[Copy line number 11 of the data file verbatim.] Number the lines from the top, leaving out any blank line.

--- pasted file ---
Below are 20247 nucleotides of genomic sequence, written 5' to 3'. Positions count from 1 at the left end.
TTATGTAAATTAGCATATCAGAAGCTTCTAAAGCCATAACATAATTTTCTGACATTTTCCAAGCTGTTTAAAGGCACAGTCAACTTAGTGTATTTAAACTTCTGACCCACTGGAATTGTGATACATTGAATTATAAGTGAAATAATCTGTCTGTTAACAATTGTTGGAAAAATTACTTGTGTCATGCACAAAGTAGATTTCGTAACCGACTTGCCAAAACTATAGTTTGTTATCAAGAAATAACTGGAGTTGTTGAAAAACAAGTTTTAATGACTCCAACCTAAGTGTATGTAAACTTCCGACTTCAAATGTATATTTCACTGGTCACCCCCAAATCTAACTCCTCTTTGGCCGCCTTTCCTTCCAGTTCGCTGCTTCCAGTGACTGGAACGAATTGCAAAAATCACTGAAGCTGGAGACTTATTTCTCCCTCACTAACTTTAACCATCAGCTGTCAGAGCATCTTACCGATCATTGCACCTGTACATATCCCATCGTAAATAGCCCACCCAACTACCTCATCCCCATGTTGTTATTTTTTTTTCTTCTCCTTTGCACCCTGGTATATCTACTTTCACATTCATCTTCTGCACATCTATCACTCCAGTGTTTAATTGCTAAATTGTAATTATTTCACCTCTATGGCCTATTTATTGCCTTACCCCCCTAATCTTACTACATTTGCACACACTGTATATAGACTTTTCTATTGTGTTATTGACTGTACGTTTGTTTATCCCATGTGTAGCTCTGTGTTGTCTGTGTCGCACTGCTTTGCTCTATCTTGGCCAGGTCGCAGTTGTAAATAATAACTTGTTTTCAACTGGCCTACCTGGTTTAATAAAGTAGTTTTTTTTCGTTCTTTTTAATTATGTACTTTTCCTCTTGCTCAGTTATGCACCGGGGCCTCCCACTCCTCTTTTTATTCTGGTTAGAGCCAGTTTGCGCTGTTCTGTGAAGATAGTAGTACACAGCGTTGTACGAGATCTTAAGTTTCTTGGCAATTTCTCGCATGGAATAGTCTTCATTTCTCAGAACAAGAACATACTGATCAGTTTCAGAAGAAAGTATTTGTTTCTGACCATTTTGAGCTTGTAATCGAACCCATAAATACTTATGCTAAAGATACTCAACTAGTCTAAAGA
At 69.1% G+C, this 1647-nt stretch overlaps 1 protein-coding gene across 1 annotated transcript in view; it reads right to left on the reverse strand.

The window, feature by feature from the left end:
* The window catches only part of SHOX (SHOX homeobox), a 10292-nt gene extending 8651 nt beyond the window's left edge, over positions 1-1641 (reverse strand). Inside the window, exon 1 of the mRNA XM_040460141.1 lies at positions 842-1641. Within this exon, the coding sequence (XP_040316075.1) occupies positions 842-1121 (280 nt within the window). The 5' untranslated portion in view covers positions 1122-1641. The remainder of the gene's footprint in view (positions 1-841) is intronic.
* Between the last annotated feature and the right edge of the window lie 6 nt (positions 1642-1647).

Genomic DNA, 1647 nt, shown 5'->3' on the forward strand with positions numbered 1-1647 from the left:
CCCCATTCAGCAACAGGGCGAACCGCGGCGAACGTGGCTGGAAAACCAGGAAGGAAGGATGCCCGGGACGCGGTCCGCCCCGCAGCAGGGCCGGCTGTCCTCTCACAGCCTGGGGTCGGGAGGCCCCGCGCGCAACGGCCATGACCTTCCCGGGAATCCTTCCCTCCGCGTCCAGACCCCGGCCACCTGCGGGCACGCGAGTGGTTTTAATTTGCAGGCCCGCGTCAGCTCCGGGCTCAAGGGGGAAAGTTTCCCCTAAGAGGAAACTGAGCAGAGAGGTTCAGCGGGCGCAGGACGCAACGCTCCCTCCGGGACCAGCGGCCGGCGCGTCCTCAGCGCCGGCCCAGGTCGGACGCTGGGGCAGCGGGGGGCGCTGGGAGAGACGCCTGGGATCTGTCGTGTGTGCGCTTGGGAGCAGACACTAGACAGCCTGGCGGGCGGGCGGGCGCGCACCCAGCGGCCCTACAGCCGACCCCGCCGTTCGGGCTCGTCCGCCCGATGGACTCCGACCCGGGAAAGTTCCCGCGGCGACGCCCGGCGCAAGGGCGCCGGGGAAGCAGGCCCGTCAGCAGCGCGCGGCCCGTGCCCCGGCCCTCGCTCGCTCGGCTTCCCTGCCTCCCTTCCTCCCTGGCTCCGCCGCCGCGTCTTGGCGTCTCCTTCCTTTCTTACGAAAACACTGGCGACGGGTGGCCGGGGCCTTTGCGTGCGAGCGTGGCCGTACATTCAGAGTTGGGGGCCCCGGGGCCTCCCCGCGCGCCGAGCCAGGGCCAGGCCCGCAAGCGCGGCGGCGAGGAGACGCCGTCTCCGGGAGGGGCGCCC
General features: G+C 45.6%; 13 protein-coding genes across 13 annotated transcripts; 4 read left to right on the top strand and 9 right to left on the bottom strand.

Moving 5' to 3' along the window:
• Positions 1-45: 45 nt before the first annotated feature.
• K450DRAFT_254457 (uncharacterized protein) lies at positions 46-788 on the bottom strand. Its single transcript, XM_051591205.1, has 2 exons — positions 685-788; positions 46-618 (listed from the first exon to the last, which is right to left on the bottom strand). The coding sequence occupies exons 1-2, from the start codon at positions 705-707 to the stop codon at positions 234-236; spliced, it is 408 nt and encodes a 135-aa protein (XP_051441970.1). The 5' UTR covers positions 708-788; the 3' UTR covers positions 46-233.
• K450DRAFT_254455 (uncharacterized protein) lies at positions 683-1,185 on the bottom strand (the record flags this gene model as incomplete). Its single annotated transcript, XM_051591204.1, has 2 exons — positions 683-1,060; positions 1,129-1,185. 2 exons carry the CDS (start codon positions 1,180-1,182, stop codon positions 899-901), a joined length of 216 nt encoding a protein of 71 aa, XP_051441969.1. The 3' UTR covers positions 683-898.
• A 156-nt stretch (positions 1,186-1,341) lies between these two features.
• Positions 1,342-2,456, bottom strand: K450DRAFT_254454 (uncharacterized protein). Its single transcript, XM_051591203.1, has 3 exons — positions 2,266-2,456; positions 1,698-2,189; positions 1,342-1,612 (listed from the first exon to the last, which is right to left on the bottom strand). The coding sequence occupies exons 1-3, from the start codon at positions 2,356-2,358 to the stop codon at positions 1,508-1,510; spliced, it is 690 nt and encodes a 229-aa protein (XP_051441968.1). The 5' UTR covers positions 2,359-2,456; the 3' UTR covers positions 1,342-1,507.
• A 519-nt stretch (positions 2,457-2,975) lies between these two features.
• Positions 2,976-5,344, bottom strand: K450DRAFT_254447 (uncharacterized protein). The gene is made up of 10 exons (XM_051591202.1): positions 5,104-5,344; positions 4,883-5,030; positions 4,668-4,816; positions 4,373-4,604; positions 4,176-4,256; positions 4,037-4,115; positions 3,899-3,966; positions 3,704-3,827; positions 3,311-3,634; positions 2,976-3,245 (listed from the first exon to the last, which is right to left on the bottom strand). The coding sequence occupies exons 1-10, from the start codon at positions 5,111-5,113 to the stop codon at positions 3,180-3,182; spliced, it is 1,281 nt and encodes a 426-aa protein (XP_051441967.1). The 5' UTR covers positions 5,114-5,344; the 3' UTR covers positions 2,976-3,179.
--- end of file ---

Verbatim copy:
• Positions 1-45: 45 nt before the first annotated feature.